Media Navel Gaze: April 8, 2013
The Week Unpeeled
The jobs picture turned a little sour last week with growth well below expectations because of a non-farm number at only 88,000 and an unemployment rate down to 7.6 percent in March, mostly because of folks leaving the workforce. That put a damper on the market, which has been on a tear. The Dow ended pretty much unchanged for the week at 14,565, and other indicators were mixed, reflecting the divergent opinions on the direction of the economy and outlook for this rally. In other markets, bonds continued to show signs of weakness with the closely watched “Agg” or Barclay’s US Aggregate Bond Index declining 0.12 percent in the first quarter, its first decline for that period (WSJ, Apr 3) in about seven years.
- The SEC “blessed” the use of social media for corporate America to announce market-moving news (Warren Buffett’s BusinessWire opted not to “like” by objecting to the decision, no surprise really because it can make those dissemination services obsolete);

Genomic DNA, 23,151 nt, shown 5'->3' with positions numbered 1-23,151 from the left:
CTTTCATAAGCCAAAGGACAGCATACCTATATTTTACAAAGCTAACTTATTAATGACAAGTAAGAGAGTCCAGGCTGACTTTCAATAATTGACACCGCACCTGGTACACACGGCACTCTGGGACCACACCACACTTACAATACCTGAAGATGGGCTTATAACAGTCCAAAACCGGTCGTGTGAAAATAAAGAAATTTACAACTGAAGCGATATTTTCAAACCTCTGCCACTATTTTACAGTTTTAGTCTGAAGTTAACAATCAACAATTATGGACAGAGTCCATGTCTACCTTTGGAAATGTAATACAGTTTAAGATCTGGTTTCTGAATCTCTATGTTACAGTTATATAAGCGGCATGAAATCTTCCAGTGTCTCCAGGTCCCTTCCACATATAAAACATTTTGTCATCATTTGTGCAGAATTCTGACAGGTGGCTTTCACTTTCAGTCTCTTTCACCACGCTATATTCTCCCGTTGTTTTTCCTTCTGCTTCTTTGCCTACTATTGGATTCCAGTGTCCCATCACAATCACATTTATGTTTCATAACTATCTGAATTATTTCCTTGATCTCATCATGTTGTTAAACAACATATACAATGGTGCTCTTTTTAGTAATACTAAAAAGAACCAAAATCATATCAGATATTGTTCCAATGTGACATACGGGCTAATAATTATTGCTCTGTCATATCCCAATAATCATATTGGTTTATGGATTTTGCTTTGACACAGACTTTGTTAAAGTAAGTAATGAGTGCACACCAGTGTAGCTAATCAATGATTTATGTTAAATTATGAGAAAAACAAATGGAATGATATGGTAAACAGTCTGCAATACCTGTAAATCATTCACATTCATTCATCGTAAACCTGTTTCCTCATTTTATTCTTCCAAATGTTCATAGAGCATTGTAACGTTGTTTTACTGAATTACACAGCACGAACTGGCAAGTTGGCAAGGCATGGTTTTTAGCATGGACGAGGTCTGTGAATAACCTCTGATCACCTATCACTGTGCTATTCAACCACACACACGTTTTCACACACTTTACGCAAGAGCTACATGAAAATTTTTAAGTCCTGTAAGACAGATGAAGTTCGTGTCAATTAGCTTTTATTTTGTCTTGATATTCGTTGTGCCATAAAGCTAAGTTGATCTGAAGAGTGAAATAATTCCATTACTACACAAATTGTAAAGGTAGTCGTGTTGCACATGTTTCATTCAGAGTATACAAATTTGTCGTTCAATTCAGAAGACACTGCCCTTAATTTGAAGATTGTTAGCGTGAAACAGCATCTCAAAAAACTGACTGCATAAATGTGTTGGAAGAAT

- North Korea continued its bully tactics asking embassies to prepare evacuation plans;
- Apple CEO Tim Cook used the apologia app and said sorry to China for certain customer service policies;
- Facebook released what seems to be a super phone app called Home for Google’s Android operating system;
- Developing signs of bird flu in China started to make headlines;
- Roger Ebert, famed movie critic of thumbs up or down, died; and
- Jay-Z, ever-morphing, this time into sports agent.